Is American genetic diversity enough?

In the nearly 20 years since the draft of the human genome was complete,* we’ve moved on to bigger and better things. In particular, researchers are looking to diversify their panels of human genetic diversity, because of differences between groups matter. You can’t just substitute them for each other genetically.

There have been efforts to diversify the population panels recently, but that prompts the question whether American population coverage is sufficient. My first thought is that the genetic diversity in the USA is probably getting us 90% of the way there. Consider Spencer’s comment about Queens, it’s the most ethnically diverse large conurbation in the country.

There are some gaps though. In Who We Are David Reich points out the distinctiveness of Indian population genetics. The subcontinent has lots of large census populations which have drifted upward deleterious alleles due to long-term endogamy. And, many of these populations don’t have a strong representation in the Diaspora.

In contrast, much of the rest of the world is panmictic enough that an American panel can pick up most of the variation. American Chinese are skewed toward Guandong and Fujian, but a substantial number of people from other parts of China have arrived in the last generation. Regional structure is not so strong that you’ll miss out on too much, aside from very rare variants which are more extended pedigree scale rather than population scale.

There are small populations such as Hadza, Khoikhoi, and Pygmies in Africa which are probably going to be missed by American population panels, but the total census size of these groups is pretty low (for comparison, there are 1 million Pulayar Dalits in the state of Kerala alone). Much of the rest of Africa is West African variation well represented in African Americans, and Bantu and Nilotic variation probably captured my immigrant communities.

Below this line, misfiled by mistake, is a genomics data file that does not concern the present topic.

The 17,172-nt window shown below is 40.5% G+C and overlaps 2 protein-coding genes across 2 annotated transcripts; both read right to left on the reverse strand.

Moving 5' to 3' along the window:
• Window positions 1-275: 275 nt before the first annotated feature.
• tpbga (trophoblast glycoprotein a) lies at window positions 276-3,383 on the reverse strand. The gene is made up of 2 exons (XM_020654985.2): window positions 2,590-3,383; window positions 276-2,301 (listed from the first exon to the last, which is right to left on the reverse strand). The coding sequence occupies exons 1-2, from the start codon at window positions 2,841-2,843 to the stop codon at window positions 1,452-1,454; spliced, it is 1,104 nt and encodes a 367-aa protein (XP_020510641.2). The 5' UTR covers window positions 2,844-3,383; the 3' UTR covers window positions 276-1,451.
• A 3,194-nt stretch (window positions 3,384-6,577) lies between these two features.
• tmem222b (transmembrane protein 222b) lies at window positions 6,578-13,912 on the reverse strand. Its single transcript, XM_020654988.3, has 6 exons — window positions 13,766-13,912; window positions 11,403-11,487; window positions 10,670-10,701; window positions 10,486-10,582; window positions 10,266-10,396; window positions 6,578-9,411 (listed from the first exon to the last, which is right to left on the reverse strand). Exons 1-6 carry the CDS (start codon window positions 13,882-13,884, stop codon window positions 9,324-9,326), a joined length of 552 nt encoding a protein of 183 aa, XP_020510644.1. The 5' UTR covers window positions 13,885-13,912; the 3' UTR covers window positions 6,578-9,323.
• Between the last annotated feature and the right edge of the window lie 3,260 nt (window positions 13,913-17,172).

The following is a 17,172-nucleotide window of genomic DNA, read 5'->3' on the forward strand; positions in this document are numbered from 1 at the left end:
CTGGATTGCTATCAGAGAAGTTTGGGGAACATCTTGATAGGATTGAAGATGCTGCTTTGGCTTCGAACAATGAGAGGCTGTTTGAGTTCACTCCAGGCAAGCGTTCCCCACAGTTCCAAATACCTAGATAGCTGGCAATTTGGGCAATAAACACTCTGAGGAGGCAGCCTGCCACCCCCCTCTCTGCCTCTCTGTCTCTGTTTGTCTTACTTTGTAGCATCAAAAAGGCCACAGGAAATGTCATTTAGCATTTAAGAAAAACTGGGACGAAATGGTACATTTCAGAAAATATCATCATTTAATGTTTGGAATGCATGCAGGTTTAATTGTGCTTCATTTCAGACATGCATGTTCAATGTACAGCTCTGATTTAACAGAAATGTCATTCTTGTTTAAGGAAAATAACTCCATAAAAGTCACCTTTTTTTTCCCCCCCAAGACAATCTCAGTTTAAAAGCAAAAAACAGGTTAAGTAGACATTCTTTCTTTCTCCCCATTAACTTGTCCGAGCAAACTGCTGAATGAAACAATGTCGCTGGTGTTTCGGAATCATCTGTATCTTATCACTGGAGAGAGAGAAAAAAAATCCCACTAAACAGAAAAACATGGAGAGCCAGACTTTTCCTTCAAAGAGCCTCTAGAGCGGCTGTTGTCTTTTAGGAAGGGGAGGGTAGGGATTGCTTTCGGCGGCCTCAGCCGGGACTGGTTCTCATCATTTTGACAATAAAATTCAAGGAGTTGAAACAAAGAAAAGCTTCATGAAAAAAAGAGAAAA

I’d propose supplementing American genetic diversity with sampling Cape Coloureds in South Africa.

* No discussions about how the genome isn’t totally complete. I know that.

6 thoughts on “Is American genetic diversity enough?

  1. Yes, my first thought was that there must be Khoisan ancestry in Cape Coloured people from South Africa — of whom there must be a good number in the NYC area?

  2. Cape Coloured people from South Africa
    or white people from South Africa, like an acquaintance of mine whose grandparent has been reclassified from Coloured to White back in the years when it was easier. It ended up a closely guarded family secret, of course, only rediscovered in a DNA genealogy test, but they soon found Coloured 2nd cousins the older generation always knew about.
    But what is this”enough” thing, Razib? Is it enough to detect a few megabases of ancestral segments? Or a whole genome? Or a few hundreds as needed for minor allele survey? Or thousands needed for GWAS?

  3. You’re also not going to find many people of Papuan or Australian aboriginal descent living in New York either.

  4. @MM – When in doubt, read. “Even Oceania covered by Pacific Islanders.”

  5. No, I saw that, and I agree with Razib that studying Americans can get us 90% of the way there, but I wouldn’t rely on very admixed groups to extrapolate too much about their ancestral components. Polynesians (many of whom are admixed with Europeans and even Chinese these days) can only tell you so much about Papuans, and even less about Australians. Better to just take a field trip and sample real Australo-Melanesians IMO.

  6. Some Islanders are high % Papuan. Vanuatu people are >90% Papuan, the rest Austronesian, and have already participated in studies including, from memory, one by Reich and Skoglund.

    “Just take a field trip…” – yeah, good luck with that. Sampling Papuans and Australians is not easy – Eske Willerslev went to some obviously extreme lengths in very remote locations and did heroically well to persuade the number of groups that he did in PNG and Australia to participate, but evidently was unable to persuade speakers of non-Pama Nyungan languages to participate; he didn’t say so, but it is a very obvious lacuna that he would have wanted to fill if he could.

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